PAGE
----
In lak Ech means is how I was able to grow in Raza Studies. It taught me how to love myself and taught me to love people of other races. It gave me a way to respect myself, my brown skin and my culture. Panche Be – to seek the root of the truth – is also how I got more into school; it taught me that this is my education and that I must seek the root of the truth. I did this by doing community and school events. I wanted to know about my past and about my ancestors. This I learned in Raza Studies.
Two of the concepts here I learned in Raza Studies at Tucson High School.
Last year I ran from Tucson to Phoenix in 115-degree heat because a bill was introduced to eliminate Raza Studies. It was one attack after another. Many of us talked about running and we talked about how hot it would be, but in the end, we ran as one. When we ran together, it made us not think about the heat. It wasn’t about one person running but all of us making a point at the [state] capital.
My 13-14-year-old sister was my inspiration. She hadn’t had the classes and she ran with me. She was motivated to save them.
I have been part of protests, vigils and I was arrested this year because a new bill was passed and signed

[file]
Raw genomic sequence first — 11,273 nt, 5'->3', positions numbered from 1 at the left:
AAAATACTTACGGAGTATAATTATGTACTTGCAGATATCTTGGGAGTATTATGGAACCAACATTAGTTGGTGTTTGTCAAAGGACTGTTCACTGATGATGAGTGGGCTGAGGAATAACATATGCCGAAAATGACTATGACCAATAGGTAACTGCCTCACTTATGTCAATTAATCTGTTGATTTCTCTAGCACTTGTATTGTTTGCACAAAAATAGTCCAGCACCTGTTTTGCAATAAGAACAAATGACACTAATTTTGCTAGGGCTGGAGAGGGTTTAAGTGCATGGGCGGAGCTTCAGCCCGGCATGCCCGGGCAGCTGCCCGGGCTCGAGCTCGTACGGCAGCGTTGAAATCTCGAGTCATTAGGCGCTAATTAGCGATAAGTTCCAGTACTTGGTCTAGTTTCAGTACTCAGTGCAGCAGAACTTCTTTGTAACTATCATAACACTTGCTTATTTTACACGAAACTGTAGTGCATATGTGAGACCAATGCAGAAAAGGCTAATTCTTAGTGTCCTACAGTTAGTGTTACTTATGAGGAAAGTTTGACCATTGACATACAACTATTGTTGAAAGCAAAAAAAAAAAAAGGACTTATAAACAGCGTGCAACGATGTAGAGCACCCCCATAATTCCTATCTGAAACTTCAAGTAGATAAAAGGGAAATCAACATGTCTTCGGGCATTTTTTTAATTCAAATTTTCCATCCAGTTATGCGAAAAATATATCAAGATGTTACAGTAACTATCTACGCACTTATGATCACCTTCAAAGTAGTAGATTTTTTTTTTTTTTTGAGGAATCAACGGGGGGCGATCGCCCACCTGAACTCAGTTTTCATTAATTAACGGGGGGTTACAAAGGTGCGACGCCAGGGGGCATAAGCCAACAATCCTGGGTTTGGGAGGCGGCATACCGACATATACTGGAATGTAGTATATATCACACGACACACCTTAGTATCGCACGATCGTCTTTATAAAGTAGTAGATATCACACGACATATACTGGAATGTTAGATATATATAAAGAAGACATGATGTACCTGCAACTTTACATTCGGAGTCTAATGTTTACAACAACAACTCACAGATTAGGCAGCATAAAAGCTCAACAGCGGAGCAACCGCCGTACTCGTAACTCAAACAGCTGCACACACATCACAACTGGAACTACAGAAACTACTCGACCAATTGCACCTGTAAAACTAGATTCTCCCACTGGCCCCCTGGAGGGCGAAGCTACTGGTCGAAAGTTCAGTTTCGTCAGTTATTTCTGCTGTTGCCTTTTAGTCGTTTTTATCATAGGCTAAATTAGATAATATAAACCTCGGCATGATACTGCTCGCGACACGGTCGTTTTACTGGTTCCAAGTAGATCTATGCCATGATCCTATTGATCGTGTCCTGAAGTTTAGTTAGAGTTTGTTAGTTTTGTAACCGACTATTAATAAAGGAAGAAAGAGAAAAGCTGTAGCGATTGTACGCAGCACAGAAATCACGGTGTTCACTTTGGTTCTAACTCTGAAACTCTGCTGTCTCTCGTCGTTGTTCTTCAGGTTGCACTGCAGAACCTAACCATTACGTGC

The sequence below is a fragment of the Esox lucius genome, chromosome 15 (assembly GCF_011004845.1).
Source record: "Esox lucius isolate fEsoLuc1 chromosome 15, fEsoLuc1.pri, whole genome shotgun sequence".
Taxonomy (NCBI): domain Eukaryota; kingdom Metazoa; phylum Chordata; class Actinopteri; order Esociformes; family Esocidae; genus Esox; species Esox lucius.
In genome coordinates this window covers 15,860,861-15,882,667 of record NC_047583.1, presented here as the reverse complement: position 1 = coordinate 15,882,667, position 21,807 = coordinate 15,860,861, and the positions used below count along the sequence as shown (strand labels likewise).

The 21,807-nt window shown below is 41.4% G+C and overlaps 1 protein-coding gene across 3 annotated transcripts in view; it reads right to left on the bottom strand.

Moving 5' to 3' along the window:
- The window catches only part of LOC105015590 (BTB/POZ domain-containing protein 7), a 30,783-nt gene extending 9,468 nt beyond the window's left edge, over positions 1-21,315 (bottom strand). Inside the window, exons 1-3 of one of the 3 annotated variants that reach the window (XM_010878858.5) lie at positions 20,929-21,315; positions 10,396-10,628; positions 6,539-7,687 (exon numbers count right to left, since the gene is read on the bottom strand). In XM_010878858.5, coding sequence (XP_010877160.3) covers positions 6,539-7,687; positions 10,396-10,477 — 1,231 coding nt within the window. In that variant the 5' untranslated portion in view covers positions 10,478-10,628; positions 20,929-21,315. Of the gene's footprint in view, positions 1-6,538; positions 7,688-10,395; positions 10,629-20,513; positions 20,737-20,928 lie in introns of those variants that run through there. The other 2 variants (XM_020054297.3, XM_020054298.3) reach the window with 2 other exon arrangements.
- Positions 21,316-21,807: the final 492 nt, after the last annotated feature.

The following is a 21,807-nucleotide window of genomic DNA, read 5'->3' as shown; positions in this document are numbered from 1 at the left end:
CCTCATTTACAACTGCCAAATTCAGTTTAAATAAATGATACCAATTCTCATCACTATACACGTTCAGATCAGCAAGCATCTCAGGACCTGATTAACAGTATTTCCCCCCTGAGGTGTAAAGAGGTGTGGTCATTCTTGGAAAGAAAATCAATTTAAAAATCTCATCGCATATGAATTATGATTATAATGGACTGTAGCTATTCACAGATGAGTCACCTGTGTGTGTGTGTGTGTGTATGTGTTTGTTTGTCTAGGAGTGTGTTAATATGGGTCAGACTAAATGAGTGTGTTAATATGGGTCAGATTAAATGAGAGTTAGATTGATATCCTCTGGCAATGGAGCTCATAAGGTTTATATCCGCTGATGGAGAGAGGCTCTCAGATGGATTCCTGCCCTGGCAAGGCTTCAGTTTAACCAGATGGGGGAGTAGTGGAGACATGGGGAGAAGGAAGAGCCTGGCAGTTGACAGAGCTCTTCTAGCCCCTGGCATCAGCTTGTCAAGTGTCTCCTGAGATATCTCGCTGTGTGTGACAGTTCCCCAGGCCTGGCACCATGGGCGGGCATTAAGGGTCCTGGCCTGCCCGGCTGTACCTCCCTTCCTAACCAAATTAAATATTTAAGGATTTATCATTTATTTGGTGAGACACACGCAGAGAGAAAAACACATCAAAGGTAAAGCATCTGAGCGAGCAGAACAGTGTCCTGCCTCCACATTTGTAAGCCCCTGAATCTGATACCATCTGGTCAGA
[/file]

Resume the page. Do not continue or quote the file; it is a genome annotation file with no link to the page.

by the governor. I have no reason to go back to high school but these classes have earned my respect. I want these classes for my three sisters. I don’t want them to cook and clean home. This was for them. Nothing’s going to stop me. It is my sisters that are motivating me.
Recently, I spoke [keynoted] at a national Indigenous conference where I defended Raza Studies. What caught my eye was that it was professors from all over the world. These classes right now are the focus of the nation and world. I wish there had been more Raza Studies alumni there so they could have heard more stories. After presenting, I know they took back our stories. That’s important because the media is not on our side.